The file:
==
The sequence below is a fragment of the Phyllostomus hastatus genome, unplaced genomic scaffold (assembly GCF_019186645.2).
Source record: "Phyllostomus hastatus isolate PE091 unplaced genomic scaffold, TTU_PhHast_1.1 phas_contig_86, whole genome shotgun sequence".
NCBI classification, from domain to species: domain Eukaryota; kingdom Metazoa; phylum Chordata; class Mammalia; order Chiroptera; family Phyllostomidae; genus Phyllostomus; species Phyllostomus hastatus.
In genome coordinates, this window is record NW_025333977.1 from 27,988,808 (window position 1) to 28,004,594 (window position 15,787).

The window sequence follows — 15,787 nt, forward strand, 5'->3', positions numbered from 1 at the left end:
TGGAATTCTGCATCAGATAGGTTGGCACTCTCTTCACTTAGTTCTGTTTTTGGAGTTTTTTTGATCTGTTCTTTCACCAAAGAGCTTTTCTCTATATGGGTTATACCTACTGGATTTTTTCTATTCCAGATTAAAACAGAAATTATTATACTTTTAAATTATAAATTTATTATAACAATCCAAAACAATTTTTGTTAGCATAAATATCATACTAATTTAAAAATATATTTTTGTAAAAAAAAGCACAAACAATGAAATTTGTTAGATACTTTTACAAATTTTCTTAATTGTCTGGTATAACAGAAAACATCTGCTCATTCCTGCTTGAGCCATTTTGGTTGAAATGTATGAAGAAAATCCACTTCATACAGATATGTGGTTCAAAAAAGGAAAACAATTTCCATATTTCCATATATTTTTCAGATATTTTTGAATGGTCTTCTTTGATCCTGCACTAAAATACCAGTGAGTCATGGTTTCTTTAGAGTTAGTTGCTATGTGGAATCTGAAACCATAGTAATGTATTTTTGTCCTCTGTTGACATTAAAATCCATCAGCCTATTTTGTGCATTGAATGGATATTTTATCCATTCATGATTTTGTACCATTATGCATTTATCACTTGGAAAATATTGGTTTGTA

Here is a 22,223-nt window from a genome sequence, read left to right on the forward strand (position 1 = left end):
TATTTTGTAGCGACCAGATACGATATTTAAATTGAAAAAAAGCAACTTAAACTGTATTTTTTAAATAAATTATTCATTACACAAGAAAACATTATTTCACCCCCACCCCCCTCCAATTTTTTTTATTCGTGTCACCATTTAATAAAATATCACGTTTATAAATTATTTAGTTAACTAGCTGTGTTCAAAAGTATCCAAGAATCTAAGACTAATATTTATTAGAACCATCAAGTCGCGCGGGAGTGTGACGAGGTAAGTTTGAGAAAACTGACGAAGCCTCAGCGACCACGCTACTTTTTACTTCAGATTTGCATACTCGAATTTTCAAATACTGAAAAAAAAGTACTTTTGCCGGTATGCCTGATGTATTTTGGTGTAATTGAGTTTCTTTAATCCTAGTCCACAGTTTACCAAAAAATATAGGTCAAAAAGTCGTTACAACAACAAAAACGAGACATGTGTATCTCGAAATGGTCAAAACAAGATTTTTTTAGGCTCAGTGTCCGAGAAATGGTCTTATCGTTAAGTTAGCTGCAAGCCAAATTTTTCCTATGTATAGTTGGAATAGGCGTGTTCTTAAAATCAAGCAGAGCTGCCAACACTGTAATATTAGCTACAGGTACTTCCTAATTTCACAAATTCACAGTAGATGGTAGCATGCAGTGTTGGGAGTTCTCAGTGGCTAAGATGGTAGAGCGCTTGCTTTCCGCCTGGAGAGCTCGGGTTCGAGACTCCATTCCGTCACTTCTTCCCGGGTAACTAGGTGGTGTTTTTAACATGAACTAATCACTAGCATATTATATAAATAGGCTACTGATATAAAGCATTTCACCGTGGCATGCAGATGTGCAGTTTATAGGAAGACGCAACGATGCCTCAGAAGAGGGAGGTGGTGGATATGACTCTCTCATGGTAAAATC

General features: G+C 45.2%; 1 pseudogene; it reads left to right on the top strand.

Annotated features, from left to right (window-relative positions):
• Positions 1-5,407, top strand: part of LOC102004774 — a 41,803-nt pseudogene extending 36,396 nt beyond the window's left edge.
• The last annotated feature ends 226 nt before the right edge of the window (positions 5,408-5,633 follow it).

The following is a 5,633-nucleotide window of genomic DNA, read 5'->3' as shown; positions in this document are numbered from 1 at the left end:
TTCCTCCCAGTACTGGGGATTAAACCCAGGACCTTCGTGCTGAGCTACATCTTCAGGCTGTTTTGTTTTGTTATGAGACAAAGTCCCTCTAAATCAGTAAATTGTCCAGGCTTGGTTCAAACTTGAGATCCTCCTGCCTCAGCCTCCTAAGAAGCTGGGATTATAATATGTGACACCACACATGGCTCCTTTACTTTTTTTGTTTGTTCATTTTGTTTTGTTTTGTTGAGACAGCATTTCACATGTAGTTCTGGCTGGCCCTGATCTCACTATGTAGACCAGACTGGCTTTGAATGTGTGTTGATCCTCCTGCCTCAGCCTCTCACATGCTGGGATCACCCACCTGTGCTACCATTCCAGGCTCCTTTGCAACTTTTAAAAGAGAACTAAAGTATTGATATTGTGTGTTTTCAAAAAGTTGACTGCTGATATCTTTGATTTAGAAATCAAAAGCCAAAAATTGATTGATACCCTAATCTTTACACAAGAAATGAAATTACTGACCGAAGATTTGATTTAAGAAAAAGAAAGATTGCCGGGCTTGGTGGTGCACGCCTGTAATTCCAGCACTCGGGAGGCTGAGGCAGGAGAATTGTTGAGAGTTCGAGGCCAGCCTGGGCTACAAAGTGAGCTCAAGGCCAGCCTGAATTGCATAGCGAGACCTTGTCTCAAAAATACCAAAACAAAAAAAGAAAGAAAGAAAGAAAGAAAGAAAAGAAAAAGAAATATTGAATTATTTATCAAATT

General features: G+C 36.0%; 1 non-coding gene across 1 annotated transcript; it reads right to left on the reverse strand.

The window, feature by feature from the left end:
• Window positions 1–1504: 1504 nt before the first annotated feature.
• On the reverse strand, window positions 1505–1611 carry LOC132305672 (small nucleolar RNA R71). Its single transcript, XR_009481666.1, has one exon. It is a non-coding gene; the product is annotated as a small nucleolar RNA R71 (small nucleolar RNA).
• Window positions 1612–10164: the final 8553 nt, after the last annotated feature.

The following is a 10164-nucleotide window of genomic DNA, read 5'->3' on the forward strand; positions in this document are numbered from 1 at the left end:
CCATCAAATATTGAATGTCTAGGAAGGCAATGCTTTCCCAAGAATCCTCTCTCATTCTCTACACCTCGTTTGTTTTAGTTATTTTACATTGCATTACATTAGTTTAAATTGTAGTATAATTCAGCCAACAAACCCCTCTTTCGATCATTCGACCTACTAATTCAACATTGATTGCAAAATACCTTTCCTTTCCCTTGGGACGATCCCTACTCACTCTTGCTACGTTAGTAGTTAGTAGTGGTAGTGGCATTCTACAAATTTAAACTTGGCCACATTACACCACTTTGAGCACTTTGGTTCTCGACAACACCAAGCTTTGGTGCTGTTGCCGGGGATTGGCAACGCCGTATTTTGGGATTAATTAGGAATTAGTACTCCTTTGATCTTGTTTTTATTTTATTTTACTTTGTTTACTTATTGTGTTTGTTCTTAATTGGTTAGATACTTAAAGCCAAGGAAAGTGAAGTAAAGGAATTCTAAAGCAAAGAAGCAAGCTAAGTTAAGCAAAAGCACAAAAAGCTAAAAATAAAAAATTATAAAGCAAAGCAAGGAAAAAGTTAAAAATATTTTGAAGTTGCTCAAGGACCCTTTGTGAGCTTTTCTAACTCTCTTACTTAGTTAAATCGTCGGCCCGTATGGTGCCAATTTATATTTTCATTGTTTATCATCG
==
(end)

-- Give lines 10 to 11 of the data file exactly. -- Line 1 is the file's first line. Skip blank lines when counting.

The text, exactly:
Annotated features, from left to right (window-relative positions):
• Positions 1-5,407, top strand: part of LOC102004774 — a 41,803-nt pseudogene extending 36,396 nt beyond the window's left edge.